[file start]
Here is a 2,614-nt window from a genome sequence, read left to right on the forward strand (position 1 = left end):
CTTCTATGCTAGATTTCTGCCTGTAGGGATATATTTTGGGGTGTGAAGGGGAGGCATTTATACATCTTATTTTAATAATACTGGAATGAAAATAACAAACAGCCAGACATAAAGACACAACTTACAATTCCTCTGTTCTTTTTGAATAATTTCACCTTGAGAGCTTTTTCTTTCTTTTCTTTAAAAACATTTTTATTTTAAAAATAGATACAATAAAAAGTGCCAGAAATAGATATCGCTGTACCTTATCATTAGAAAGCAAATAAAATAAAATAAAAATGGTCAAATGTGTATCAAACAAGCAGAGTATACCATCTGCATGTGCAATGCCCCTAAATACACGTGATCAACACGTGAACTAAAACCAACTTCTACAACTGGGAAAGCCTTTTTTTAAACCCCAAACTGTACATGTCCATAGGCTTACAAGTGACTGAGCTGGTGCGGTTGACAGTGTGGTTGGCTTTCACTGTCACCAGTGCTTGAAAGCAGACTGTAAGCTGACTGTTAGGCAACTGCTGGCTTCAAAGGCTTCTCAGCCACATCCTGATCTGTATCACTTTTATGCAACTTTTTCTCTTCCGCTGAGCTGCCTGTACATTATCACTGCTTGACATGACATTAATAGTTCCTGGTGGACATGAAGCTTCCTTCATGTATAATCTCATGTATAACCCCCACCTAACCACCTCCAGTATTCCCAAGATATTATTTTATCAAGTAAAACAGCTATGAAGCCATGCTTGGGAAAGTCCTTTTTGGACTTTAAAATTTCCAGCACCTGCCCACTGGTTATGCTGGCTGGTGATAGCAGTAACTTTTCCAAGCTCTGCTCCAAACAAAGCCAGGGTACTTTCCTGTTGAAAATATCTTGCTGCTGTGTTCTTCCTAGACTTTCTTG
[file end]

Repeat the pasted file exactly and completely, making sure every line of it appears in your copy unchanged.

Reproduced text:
Here is a 2,614-nt window from a genome sequence, read left to right on the forward strand (position 1 = left end):
CTTCTATGCTAGATTTCTGCCTGTAGGGATATATTTTGGGGTGTGAAGGGGAGGCATTTATACATCTTATTTTAATAATACTGGAATGAAAATAACAAACAGCCAGACATAAAGACACAACTTACAATTCCTCTGTTCTTTTTGAATAATTTCACCTTGAGAGCTTTTTCTTTCTTTTCTTTAAAAACATTTTTATTTTAAAAATAGATACAATAAAAAGTGCCAGAAATAGATATCGCTGTACCTTATCATTAGAAAGCAAATAAAATAAAATAAAAATGGTCAAATGTGTATCAAACAAGCAGAGTATACCATCTGCATGTGCAATGCCCCTAAATACACGTGATCAACACGTGAACTAAAACCAACTTCTACAACTGGGAAAGCCTTTTTTTAAACCCCAAACTGTACATGTCCATAGGCTTACAAGTGACTGAGCTGGTGCGGTTGACAGTGTGGTTGGCTTTCACTGTCACCAGTGCTTGAAAGCAGACTGTAAGCTGACTGTTAGGCAACTGCTGGCTTCAAAGGCTTCTCAGCCACATCCTGATCTGTATCACTTTTATGCAACTTTTTCTCTTCCGCTGAGCTGCCTGTACATTATCACTGCTTGACATGACATTAATAGTTCCTGGTGGACATGAAGCTTCCTTCATGTATAATCTCATGTATAACCCCCACCTAACCACCTCCAGTATTCCCAAGATATTATTTTATCAAGTAAAACAGCTATGAAGCCATGCTTGGGAAAGTCCTTTTTGGACTTTAAAATTTCCAGCACCTGCCCACTGGTTATGCTGGCTGGTGATAGCAGTAACTTTTCCAAGCTCTGCTCCAAACAAAGCCAGGGTACTTTCCTGTTGAAAATATCTTGCTGCTGTGTTCTTCCTAGACTTTCTTG